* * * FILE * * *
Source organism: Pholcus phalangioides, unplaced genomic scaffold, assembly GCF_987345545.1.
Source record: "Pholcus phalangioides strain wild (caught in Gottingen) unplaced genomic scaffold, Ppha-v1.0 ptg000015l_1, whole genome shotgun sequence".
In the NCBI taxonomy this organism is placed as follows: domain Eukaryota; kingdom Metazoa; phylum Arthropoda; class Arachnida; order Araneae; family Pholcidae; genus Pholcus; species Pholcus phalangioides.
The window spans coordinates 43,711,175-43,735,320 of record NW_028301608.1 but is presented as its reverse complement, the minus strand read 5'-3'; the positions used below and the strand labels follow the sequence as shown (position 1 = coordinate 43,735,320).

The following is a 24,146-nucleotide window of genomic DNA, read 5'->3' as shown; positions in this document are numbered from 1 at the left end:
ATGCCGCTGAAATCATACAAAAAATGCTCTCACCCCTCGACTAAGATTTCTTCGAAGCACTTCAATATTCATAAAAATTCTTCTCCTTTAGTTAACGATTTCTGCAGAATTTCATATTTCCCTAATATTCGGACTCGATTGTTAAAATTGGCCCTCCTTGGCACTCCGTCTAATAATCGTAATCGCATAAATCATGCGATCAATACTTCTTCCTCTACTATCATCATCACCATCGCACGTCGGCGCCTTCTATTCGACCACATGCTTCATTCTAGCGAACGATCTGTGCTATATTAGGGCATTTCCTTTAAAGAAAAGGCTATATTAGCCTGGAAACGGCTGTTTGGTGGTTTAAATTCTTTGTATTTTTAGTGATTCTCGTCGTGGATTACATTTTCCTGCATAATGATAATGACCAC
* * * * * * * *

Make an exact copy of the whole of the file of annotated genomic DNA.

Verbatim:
Source organism: Pholcus phalangioides, unplaced genomic scaffold, assembly GCF_987345545.1.
Source record: "Pholcus phalangioides strain wild (caught in Gottingen) unplaced genomic scaffold, Ppha-v1.0 ptg000015l_1, whole genome shotgun sequence".
In the NCBI taxonomy this organism is placed as follows: domain Eukaryota; kingdom Metazoa; phylum Arthropoda; class Arachnida; order Araneae; family Pholcidae; genus Pholcus; species Pholcus phalangioides.
The window spans coordinates 43,711,175-43,735,320 of record NW_028301608.1 but is presented as its reverse complement, the minus strand read 5'-3'; the positions used below and the strand labels follow the sequence as shown (position 1 = coordinate 43,735,320).

The following is a 24,146-nucleotide window of genomic DNA, read 5'->3' as shown; positions in this document are numbered from 1 at the left end:
ATGCCGCTGAAATCATACAAAAAATGCTCTCACCCCTCGACTAAGATTTCTTCGAAGCACTTCAATATTCATAAAAATTCTTCTCCTTTAGTTAACGATTTCTGCAGAATTTCATATTTCCCTAATATTCGGACTCGATTGTTAAAATTGGCCCTCCTTGGCACTCCGTCTAATAATCGTAATCGCATAAATCATGCGATCAATACTTCTTCCTCTACTATCATCATCACCATCGCACGTCGGCGCCTTCTATTCGACCACATGCTTCATTCTAGCGAACGATCTGTGCTATATTAGGGCATTTCCTTTAAAGAAAAGGCTATATTAGCCTGGAAACGGCTGTTTGGTGGTTTAAATTCTTTGTATTTTTAGTGATTCTCGTCGTGGATTACATTTTCCTGCATAATGATAATGACCAC